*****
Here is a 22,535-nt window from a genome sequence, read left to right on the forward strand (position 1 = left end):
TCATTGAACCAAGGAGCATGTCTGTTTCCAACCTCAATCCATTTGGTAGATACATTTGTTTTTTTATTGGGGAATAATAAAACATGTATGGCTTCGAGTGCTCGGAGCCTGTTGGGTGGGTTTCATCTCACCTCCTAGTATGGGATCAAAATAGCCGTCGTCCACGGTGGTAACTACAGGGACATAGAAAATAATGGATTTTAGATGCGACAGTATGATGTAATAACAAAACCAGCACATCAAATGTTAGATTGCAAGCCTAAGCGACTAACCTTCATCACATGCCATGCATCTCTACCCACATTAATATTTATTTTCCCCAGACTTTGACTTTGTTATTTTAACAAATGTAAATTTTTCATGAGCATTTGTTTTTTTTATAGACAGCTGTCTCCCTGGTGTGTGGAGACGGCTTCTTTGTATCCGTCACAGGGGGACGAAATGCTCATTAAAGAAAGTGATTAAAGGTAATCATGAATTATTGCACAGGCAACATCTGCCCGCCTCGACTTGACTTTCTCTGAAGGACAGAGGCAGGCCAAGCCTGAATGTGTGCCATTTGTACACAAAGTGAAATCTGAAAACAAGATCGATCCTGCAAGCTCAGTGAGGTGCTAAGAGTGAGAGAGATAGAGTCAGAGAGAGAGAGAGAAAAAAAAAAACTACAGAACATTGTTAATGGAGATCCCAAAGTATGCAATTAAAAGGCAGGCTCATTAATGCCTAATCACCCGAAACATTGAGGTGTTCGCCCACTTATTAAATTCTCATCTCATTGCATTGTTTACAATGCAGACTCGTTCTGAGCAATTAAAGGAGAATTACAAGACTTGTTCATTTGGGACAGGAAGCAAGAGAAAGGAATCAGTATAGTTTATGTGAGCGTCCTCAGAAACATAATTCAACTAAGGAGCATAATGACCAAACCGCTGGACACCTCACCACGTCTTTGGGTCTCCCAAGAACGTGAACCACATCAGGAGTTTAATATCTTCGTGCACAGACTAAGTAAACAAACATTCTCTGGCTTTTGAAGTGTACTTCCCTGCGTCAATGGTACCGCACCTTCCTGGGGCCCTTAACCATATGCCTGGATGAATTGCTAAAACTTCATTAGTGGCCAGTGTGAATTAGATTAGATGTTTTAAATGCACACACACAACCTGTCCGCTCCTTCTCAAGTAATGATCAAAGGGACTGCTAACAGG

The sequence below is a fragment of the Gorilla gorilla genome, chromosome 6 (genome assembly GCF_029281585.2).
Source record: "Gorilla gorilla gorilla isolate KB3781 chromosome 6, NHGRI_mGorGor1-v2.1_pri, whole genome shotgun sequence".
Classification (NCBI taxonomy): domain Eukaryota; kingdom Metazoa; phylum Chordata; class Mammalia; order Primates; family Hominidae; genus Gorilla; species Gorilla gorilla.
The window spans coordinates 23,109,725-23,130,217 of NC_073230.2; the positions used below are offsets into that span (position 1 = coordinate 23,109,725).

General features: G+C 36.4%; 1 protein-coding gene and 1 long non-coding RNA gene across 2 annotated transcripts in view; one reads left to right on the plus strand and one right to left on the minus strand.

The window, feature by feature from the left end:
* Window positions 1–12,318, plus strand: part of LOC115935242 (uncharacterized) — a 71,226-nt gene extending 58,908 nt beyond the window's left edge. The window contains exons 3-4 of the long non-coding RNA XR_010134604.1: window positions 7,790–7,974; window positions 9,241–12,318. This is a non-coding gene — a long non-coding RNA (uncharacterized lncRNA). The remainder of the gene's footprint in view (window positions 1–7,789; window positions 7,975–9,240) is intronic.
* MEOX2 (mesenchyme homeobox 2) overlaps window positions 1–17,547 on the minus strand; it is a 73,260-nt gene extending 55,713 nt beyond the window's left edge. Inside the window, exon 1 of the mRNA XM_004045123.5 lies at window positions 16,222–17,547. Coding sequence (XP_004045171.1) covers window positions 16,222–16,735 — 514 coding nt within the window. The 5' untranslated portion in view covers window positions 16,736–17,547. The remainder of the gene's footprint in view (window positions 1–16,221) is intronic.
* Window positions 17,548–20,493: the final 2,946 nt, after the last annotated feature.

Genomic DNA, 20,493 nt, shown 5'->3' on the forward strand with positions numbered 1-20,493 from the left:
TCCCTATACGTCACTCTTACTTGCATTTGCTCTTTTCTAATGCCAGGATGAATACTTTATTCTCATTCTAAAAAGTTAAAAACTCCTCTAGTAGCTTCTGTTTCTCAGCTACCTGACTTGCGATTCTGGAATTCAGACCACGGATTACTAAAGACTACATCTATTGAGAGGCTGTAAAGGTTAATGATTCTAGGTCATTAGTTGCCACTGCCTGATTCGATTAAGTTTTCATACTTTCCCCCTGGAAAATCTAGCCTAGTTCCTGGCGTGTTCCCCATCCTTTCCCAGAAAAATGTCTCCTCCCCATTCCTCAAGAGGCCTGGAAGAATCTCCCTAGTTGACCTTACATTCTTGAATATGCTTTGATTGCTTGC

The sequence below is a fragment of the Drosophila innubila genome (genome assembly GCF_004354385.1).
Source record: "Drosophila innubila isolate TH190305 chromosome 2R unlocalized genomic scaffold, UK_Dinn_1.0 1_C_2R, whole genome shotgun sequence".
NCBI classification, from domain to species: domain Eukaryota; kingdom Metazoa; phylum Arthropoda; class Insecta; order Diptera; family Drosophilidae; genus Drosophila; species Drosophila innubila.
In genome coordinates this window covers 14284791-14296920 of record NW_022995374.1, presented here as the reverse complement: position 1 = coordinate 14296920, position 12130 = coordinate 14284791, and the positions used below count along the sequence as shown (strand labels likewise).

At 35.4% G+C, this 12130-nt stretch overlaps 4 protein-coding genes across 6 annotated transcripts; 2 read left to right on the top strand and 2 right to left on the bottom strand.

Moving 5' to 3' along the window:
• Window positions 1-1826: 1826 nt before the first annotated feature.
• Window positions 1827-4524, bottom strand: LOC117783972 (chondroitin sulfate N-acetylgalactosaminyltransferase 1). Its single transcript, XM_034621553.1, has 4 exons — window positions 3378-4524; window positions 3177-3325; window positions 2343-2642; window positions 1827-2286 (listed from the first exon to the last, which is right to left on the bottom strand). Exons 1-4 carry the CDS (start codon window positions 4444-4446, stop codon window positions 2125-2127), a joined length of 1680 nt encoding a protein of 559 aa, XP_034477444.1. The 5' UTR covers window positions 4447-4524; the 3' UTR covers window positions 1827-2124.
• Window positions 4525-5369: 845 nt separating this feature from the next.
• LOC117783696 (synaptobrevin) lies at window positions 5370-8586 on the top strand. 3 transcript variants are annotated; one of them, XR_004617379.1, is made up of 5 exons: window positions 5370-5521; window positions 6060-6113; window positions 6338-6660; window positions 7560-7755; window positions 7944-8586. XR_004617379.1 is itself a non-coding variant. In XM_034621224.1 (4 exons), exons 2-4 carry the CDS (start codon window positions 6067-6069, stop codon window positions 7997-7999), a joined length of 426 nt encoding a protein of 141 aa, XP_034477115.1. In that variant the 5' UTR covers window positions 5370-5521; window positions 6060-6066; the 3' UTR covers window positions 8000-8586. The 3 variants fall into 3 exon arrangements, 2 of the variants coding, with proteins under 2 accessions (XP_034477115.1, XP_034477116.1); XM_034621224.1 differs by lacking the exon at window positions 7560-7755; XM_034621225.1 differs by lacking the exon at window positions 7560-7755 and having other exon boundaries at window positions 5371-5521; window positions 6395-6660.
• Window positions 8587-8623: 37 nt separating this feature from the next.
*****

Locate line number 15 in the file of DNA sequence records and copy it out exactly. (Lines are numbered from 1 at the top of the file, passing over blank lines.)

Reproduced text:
Source record: "Drosophila innubila isolate TH190305 chromosome 2R unlocalized genomic scaffold, UK_Dinn_1.0 1_C_2R, whole genome shotgun sequence".